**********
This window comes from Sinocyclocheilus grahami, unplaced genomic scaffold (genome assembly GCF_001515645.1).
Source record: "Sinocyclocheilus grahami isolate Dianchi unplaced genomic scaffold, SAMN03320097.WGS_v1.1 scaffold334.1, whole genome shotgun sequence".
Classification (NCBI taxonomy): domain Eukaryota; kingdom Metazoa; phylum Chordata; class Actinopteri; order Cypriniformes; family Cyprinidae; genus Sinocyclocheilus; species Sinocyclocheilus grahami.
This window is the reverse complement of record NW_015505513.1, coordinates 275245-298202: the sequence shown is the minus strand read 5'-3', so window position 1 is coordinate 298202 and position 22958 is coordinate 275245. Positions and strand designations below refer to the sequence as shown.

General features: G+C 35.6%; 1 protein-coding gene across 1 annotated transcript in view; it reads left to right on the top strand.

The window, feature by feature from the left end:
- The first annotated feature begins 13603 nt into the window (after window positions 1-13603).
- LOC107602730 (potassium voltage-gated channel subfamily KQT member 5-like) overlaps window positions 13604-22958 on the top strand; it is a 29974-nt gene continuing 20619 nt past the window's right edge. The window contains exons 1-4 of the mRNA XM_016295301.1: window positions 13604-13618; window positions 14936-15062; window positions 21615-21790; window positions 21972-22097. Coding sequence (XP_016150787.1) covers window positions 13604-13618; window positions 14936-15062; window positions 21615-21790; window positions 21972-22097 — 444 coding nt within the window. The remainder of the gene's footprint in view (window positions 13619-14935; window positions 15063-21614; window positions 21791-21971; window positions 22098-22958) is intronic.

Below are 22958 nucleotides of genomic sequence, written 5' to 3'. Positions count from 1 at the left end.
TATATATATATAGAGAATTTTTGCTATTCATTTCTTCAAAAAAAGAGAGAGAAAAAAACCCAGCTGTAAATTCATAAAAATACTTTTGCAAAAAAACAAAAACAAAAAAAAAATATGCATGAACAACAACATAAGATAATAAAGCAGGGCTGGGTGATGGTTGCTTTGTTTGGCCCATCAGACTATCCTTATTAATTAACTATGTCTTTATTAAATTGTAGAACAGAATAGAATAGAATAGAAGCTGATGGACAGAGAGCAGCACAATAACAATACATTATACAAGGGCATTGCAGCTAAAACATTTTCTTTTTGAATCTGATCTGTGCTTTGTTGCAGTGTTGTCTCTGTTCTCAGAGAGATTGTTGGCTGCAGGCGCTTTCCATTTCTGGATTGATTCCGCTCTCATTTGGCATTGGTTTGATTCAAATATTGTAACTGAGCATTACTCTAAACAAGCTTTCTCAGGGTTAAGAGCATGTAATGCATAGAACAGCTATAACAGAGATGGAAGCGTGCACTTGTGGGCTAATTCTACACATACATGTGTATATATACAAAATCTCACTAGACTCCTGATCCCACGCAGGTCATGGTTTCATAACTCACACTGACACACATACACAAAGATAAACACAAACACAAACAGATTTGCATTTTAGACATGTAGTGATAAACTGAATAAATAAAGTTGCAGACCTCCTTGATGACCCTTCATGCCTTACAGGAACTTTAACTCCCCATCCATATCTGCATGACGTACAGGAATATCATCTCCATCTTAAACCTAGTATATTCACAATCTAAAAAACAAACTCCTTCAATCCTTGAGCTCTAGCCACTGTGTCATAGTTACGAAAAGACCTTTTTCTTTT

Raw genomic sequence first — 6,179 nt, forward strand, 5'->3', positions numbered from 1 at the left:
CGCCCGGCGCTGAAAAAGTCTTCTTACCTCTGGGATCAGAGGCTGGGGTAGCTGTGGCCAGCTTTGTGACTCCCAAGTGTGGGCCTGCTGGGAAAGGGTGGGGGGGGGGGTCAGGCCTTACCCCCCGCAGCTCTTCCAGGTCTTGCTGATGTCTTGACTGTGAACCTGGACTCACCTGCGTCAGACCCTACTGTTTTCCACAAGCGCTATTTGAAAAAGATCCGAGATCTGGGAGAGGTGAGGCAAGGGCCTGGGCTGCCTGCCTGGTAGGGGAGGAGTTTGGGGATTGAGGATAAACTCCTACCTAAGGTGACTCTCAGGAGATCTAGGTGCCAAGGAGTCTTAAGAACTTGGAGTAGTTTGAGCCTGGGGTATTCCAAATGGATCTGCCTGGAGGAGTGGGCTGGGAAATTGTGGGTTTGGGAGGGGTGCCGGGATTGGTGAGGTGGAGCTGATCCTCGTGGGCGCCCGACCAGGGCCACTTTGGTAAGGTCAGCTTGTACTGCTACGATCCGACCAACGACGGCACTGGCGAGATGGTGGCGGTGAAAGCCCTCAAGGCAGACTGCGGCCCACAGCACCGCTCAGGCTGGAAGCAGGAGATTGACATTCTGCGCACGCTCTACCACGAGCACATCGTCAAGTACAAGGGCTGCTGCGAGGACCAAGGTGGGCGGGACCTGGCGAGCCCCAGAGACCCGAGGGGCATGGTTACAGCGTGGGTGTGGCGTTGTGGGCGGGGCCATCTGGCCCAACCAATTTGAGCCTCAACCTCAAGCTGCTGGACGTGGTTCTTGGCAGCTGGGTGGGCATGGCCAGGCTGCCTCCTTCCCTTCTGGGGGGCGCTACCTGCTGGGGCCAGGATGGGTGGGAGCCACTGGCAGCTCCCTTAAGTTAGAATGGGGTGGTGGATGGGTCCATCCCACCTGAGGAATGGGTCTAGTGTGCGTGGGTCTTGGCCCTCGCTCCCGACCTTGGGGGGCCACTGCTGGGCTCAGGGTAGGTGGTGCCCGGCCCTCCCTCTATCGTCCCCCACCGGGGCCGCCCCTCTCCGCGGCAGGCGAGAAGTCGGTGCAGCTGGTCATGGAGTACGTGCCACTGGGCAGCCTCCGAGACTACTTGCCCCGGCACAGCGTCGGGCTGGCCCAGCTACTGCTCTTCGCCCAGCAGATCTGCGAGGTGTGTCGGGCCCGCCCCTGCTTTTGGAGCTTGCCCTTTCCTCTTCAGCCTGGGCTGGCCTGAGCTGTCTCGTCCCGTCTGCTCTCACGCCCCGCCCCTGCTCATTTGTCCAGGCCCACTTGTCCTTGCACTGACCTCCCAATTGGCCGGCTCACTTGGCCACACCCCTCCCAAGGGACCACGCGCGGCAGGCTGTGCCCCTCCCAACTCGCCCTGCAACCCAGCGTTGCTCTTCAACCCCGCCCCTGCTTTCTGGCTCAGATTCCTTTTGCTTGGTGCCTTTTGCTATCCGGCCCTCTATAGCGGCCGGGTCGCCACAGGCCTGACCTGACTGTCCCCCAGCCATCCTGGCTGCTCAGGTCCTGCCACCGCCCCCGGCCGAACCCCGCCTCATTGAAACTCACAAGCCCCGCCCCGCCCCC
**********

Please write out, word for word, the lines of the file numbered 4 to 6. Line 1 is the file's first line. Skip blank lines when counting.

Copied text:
This window is the reverse complement of record NW_015505513.1, coordinates 275245-298202: the sequence shown is the minus strand read 5'-3', so window position 1 is coordinate 298202 and position 22958 is coordinate 275245. Positions and strand designations below refer to the sequence as shown.

General features: G+C 35.6%; 1 protein-coding gene across 1 annotated transcript in view; it reads left to right on the top strand.

The window, feature by feature from the left end: